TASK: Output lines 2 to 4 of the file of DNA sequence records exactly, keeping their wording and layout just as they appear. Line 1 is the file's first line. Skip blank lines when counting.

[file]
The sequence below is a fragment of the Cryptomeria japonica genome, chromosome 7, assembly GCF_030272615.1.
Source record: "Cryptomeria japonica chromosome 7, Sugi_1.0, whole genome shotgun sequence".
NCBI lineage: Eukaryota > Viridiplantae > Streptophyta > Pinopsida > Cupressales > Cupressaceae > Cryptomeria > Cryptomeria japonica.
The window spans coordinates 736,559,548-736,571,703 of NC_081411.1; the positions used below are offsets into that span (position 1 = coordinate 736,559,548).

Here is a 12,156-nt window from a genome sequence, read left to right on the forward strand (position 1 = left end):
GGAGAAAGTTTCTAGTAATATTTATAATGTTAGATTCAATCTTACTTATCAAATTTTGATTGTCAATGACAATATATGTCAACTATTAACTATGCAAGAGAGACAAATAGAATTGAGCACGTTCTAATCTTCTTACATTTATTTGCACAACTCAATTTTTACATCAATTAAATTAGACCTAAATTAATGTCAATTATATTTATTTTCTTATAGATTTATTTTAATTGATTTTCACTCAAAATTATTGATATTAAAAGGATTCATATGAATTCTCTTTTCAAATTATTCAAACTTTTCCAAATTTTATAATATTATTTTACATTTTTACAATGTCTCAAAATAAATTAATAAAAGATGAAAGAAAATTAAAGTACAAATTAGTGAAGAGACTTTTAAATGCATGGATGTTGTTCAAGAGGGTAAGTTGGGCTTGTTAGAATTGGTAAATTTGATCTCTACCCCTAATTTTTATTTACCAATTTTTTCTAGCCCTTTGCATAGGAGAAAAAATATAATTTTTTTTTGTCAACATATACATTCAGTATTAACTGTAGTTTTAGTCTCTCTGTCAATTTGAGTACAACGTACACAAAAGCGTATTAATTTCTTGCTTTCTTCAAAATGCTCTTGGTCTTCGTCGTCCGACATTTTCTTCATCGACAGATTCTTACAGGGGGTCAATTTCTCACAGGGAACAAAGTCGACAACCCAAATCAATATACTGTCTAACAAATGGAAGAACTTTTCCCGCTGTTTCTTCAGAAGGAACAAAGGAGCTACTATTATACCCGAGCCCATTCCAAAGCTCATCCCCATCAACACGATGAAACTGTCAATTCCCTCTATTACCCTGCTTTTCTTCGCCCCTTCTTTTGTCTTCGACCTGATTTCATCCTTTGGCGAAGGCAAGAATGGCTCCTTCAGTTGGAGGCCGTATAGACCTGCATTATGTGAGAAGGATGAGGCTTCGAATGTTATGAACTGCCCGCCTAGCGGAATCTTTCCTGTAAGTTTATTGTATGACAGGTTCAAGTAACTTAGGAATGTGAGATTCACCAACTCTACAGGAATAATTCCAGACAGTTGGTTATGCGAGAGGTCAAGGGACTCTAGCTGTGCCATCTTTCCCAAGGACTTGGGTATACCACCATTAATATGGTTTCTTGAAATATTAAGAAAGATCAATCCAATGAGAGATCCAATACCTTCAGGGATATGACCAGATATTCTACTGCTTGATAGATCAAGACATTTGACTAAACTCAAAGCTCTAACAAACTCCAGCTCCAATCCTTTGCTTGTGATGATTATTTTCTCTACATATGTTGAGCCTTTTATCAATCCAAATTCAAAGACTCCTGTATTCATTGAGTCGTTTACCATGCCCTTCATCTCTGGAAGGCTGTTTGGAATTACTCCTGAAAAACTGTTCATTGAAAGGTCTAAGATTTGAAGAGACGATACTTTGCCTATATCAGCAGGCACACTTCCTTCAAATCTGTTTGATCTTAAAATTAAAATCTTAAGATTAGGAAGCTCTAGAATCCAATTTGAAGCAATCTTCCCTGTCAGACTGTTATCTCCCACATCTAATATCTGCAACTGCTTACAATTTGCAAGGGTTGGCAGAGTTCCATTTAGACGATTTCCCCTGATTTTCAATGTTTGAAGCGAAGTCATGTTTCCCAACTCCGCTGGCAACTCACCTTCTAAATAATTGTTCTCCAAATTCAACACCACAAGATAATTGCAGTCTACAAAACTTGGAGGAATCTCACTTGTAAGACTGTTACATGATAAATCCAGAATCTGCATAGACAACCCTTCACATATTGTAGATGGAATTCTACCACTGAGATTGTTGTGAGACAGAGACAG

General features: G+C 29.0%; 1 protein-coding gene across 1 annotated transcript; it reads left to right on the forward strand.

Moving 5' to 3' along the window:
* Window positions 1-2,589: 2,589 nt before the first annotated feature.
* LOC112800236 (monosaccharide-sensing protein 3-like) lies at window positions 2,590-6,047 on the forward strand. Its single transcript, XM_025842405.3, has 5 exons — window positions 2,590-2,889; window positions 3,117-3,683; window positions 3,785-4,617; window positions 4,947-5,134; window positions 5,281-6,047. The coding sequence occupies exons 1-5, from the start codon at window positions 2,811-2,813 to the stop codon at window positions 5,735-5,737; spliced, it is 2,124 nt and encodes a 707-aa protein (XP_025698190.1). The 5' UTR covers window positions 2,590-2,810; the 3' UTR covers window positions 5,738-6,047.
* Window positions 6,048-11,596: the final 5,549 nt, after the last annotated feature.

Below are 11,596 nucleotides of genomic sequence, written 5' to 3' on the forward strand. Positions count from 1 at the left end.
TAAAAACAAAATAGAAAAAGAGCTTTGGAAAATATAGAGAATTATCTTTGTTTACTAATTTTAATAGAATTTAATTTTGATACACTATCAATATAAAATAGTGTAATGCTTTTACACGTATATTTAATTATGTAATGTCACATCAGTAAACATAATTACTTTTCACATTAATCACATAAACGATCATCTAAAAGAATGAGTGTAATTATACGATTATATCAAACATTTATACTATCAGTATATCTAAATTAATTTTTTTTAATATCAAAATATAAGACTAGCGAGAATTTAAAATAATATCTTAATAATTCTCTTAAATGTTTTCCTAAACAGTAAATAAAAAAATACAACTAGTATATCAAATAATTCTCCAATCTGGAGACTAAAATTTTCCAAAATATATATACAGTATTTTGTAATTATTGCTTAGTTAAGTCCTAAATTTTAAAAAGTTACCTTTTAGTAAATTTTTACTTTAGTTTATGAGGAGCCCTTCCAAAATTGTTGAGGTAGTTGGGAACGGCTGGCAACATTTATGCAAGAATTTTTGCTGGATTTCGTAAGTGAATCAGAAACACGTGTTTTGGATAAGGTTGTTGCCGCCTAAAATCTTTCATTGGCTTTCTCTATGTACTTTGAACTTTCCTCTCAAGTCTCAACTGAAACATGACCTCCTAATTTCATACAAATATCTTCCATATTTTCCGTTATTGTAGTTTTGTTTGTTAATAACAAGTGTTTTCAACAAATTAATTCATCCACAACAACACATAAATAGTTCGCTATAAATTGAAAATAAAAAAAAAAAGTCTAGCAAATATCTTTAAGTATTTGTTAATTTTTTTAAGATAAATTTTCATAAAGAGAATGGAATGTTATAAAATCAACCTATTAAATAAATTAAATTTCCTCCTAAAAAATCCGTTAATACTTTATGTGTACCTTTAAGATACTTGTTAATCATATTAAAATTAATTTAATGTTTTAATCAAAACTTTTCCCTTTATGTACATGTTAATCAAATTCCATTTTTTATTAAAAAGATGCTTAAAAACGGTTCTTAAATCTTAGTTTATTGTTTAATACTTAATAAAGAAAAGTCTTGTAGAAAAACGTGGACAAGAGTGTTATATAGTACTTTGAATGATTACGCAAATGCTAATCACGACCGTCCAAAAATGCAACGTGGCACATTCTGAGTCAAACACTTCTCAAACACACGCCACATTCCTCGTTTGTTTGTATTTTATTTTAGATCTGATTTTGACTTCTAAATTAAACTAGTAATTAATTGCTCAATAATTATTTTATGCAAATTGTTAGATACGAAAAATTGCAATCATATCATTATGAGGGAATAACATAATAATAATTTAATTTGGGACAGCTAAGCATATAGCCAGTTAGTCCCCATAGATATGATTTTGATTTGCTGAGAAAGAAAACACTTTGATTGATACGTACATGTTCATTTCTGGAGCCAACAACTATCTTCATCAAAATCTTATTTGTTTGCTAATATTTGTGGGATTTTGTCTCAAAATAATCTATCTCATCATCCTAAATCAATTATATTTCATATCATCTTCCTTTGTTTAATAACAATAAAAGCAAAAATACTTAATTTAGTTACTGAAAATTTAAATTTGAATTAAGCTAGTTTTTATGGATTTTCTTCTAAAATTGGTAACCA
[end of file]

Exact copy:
Source record: "Cryptomeria japonica chromosome 7, Sugi_1.0, whole genome shotgun sequence".
NCBI lineage: Eukaryota > Viridiplantae > Streptophyta > Pinopsida > Cupressales > Cupressaceae > Cryptomeria > Cryptomeria japonica.
The window spans coordinates 736,559,548-736,571,703 of NC_081411.1; the positions used below are offsets into that span (position 1 = coordinate 736,559,548).